Pretty much every nation of people on this planet has a version of deep fried dough of which they are fiercely proud, one which they insist is unique and different from all other versions. India has the paratha, the puri, the vada. Bulgaria has the mekitzi. Turkey has lokma. In France it’s the sweet goffre. It’s akara in West Africa, bannock in Canada, frybread for the Native Americans. Sopaipilla in Chile. Pastel in Brazil. Kleina in Iceland. You get the idea. Although this snack is usually one of the cheapest items in a region’s culinary repertoire, it is often the most cherished. This most likely has to do with its ability to bring back memories of childhood, simpler times, vacations with one’s family. Tell any Dominican that while in Santo Domingo you had a yaniqueque on the street and you’re pretty much guaranteed a genuine, sentimental smile in response. It’s a knowing smile brought about by only a handful of topics, a smile that signals the formation of an unspoken bond. I like to call that bond the “You Went to My Country and Ate My People’s Fried Pastry Bond.”
In Hungary it’s the lángos, a beloved deep-fried bread made with flour, yeast and salt. It’s best to get it “with everything,” which means rubbed with garlic (or doused with garlic water/oil) and topped with sour cream and grated cheese. Lángos is most popularly enjoyed as a snack on those summer days spent suntanning and swimming in the silty waters of Lake Balaton. And it’s consumed by everyone, rich or poor, old or young, big or small. Twiggy little teenage girls who would otherwise starve themselves back in Budapest out of the desire to be model-thin like their friends can often be spotted wolfing these down, no questions asked. And despite all the grease from the oil and fat from the sour cream, one still feels light and flexible after finishing a lángos – a fact for which I still have no explanation.
On my latest visit to Hungary I encouraged my boyfriend to try one, lakeside, at Kisfaludy beach in Balatonfüred. It was a basic version fried to order by the guy in the back. His daughters brought it to the table. It hit the spot quite well with a pint of cold beer.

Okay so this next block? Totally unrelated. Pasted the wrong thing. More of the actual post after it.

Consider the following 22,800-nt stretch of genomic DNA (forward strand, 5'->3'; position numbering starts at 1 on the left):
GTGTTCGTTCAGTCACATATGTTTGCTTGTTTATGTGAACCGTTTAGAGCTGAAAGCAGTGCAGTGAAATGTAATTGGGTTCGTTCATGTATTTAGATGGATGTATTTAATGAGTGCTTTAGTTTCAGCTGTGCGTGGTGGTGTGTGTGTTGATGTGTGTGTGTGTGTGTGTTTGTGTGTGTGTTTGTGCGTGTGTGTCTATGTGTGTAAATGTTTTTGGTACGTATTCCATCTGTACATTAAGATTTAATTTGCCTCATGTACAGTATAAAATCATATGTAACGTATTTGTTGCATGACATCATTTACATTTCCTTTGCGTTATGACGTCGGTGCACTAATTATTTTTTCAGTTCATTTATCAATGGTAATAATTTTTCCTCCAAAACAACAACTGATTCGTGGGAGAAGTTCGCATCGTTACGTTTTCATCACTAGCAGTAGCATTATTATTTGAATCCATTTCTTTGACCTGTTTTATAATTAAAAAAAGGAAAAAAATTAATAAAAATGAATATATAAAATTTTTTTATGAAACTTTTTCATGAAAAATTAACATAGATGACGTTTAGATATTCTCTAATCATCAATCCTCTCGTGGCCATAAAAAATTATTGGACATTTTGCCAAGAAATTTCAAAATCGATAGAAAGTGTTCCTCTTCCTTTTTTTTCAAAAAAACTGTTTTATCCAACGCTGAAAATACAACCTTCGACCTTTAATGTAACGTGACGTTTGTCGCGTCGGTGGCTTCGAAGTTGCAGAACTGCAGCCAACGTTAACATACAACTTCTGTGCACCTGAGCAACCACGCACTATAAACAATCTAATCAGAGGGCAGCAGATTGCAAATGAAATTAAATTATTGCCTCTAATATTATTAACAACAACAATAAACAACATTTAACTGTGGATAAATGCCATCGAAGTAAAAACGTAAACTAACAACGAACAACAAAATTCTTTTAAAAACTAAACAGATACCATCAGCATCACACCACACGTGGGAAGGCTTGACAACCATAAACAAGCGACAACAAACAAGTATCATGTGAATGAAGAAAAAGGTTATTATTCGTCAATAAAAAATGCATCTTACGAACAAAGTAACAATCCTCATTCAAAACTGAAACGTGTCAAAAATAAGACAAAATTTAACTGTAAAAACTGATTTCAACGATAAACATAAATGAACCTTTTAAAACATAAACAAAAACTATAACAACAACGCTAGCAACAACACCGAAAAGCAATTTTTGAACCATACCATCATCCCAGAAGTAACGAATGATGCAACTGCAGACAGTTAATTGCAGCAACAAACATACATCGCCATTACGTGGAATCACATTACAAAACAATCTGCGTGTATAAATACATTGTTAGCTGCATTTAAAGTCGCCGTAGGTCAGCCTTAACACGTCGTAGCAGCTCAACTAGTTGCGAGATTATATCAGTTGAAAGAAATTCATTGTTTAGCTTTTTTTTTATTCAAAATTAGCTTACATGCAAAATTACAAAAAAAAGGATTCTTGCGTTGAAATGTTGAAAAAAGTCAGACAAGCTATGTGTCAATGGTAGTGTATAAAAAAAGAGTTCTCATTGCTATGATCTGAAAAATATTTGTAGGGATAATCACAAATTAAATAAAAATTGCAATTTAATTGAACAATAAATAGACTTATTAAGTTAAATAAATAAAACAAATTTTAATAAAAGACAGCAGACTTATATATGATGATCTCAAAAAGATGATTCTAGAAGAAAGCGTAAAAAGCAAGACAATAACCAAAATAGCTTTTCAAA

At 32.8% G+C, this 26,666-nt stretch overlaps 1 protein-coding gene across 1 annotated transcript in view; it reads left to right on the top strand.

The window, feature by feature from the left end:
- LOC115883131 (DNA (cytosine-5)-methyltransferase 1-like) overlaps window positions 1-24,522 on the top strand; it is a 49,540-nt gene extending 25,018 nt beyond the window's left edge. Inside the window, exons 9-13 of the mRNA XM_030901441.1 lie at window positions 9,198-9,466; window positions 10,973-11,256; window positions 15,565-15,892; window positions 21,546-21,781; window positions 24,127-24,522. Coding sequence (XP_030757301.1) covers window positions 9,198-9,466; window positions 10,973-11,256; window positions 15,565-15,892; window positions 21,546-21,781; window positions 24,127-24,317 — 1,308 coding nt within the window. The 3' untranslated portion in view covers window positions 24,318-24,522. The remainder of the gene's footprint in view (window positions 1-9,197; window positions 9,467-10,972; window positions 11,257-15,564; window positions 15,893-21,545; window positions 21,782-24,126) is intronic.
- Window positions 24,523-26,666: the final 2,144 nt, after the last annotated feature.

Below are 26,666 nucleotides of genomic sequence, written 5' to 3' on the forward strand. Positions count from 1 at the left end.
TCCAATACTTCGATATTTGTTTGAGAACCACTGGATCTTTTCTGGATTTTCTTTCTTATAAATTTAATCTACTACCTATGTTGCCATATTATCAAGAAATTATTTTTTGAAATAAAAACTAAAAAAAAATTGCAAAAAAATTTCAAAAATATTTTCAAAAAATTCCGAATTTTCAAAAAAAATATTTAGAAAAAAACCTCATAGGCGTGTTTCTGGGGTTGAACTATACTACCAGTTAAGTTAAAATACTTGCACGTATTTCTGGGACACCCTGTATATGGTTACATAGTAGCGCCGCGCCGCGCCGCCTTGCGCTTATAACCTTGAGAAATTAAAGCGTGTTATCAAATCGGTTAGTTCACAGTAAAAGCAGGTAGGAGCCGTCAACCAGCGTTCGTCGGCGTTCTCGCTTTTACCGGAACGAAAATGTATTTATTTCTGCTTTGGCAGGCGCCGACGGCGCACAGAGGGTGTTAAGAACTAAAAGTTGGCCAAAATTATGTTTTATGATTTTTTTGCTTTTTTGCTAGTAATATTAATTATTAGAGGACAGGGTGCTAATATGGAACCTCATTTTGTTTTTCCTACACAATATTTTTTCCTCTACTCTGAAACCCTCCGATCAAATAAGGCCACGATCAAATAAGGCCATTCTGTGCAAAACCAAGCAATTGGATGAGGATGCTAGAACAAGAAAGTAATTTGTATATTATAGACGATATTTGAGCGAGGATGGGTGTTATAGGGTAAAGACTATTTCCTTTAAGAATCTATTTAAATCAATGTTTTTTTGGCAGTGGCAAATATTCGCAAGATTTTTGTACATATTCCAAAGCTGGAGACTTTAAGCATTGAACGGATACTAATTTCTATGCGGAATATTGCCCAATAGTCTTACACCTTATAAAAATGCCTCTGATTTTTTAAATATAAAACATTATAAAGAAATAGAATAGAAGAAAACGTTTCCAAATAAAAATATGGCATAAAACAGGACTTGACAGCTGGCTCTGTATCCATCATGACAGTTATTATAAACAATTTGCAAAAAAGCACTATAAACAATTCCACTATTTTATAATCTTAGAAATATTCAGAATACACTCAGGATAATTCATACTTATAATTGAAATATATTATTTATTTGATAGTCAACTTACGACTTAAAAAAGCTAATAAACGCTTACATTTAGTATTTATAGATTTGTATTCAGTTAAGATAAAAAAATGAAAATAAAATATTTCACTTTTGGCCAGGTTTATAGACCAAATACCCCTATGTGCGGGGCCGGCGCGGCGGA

A few days later we also had one with my brothers and their families in Szentendre, a town by the Danube just north of Budapest. It’s hard to miss the Lángos Stand, as there are big red signs all over the main plaza leading to the narrow alley on which it is situated. It’s a nice place with two or three benches and tables in a small garden and potted flowers strewn about. There’s a window and behind it a counter and behind that a vat for deep-frying. Posted outside is a sign that lists the offerings: cheese, sour cream, cheese and sour cream, ketchup, cheese and ketchup, and a sweet one with jam. There are also a few stuffed varieties, a kind of lángos calzone with fillings such as chopped frankfurters, ham and cabbage. These look gross. While I love a good lángos as much as the next red-blooded Hungarian gal I don’t really frequent lángos stands looking for a deep-fried cannonball of dough loaded with day-old delicatassen. And I don’t understand who the hell these are really meant for. A lángos is by no means an empanada. But anyway…
Anyway, we asked for one to share (just to try) and chose to add cheese and sour cream. After it had been fried to a gorgeous golden brown, the lady pushed it towards us and extended also a plastic container full of garlic butter to brush on. My brother dabbed on a generous amount of the stuff and the lady pulled the thing back to spread over the surface some silky smooth tejföl (Hungarian sour cream, similar in flavor to yoghurt) and sprinkle on freshly grated Edam cheese.
And, yeah, as far as a lángos goes, it’s excellent. With a dish so basic and with so few ingredients, it’s key that every step in its preparation be carried out with care and attention to avoid the obvious screw-ups. It’s clear that in this case the lángos making process was respected. The dough is perfect, yeasty enough to provide a slight chewiness but also airy enough to stay relatively light after frying. It’s cooked in piping hot oil (this is important), oil that is periodically replaced (also important), for the perfect amount of time (this is key). The dough around the perimeter offers a very sexy crunch while the interior remains fluffy with the slightest bit of elasticity to make it exciting to chew. It’s very important that the lángos is thin enough not to become too bread-like and light enough not to become a dense and yeasty bomb soaked in grease. As with all dairy, it’s important that the tejföl be fresh and clean-tasting, and that the cheese be grated not too long ago so that the shreds don’t harden and become rubbery or stiff. In this case the cheese was silky soft and melted partially from the heat wafting off the dough.
It might be a bit hyperbolic to call this the best lángos in Hungary. After all how can one really rate something so simple and ubiquitous? It is clearly the most well-known lángos in Szentendre, however, and I can say with determination that it merits this title.
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